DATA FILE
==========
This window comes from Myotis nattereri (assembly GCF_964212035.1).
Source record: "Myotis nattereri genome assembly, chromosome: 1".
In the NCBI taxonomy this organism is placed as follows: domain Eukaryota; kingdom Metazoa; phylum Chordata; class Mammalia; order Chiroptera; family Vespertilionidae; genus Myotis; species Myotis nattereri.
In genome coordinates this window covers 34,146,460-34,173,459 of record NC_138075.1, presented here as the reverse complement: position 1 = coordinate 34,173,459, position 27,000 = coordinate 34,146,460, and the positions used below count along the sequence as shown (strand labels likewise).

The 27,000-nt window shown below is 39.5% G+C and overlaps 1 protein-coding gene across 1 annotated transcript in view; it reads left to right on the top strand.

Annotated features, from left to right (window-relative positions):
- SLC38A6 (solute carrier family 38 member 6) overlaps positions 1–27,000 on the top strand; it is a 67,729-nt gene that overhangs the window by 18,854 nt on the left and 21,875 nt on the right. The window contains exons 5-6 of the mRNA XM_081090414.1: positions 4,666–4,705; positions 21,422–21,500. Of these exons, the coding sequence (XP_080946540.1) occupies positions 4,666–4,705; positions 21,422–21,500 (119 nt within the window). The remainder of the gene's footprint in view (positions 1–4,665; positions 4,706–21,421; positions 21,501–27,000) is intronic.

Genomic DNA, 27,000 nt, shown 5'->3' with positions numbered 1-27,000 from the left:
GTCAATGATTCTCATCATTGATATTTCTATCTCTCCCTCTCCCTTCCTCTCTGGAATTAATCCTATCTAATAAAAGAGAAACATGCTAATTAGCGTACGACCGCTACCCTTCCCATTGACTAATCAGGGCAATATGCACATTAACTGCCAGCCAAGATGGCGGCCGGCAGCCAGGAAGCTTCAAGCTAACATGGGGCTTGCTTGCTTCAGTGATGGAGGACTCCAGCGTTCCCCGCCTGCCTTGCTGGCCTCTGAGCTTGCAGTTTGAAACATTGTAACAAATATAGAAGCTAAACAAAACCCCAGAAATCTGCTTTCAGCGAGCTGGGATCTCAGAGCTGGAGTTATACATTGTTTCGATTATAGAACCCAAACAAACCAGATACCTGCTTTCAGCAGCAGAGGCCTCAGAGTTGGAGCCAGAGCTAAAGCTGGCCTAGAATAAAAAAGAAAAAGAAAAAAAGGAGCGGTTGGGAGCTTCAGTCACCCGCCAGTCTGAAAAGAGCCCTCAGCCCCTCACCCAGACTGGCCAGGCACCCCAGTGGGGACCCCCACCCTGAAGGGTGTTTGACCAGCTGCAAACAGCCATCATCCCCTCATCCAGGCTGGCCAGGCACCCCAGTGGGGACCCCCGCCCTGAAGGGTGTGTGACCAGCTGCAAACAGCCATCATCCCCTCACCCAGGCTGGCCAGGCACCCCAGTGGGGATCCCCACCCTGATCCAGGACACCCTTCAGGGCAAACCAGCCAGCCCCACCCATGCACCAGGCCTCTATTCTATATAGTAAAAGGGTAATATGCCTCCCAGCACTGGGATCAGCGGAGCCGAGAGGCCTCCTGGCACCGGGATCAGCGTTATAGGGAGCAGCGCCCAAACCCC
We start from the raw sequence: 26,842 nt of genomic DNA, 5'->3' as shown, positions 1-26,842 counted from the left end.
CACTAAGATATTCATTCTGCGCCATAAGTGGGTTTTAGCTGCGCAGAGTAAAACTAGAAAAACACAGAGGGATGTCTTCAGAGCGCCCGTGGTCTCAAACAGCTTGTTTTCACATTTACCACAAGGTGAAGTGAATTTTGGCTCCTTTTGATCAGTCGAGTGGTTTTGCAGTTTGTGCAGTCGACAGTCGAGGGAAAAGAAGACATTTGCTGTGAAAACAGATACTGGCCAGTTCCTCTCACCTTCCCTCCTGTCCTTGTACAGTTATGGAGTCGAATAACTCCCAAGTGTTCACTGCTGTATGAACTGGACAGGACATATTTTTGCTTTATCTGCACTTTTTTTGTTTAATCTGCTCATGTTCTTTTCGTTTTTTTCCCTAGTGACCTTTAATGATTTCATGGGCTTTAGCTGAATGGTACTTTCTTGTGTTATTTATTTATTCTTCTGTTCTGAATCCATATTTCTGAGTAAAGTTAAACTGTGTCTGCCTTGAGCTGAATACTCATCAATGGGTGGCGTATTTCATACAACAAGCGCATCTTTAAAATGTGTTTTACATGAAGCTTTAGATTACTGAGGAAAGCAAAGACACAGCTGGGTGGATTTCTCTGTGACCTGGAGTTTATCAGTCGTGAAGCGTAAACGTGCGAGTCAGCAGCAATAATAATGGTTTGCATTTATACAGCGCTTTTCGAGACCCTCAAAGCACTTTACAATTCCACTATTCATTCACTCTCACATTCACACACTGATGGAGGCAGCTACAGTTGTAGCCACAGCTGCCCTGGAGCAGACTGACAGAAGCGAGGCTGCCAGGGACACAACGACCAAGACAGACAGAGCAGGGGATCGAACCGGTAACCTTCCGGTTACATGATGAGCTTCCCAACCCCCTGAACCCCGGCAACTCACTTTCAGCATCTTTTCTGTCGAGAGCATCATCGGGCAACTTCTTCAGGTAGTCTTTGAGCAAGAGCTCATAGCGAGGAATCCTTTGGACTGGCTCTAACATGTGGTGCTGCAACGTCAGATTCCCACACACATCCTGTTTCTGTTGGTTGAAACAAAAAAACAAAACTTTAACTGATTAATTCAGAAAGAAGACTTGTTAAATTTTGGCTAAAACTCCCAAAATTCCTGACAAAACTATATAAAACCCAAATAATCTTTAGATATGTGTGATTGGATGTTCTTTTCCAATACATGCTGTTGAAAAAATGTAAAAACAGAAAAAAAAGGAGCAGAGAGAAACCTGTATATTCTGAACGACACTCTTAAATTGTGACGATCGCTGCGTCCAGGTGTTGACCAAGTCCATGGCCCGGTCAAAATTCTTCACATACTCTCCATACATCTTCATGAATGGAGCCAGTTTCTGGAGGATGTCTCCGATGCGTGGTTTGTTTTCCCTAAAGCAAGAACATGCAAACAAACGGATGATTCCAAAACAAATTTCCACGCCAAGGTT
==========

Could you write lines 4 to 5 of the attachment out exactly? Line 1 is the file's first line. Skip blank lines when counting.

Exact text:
In genome coordinates this window covers 34,146,460-34,173,459 of record NC_138075.1, presented here as the reverse complement: position 1 = coordinate 34,173,459, position 27,000 = coordinate 34,146,460, and the positions used below count along the sequence as shown (strand labels likewise).

The 27,000-nt window shown below is 39.5% G+C and overlaps 1 protein-coding gene across 1 annotated transcript in view; it reads left to right on the top strand.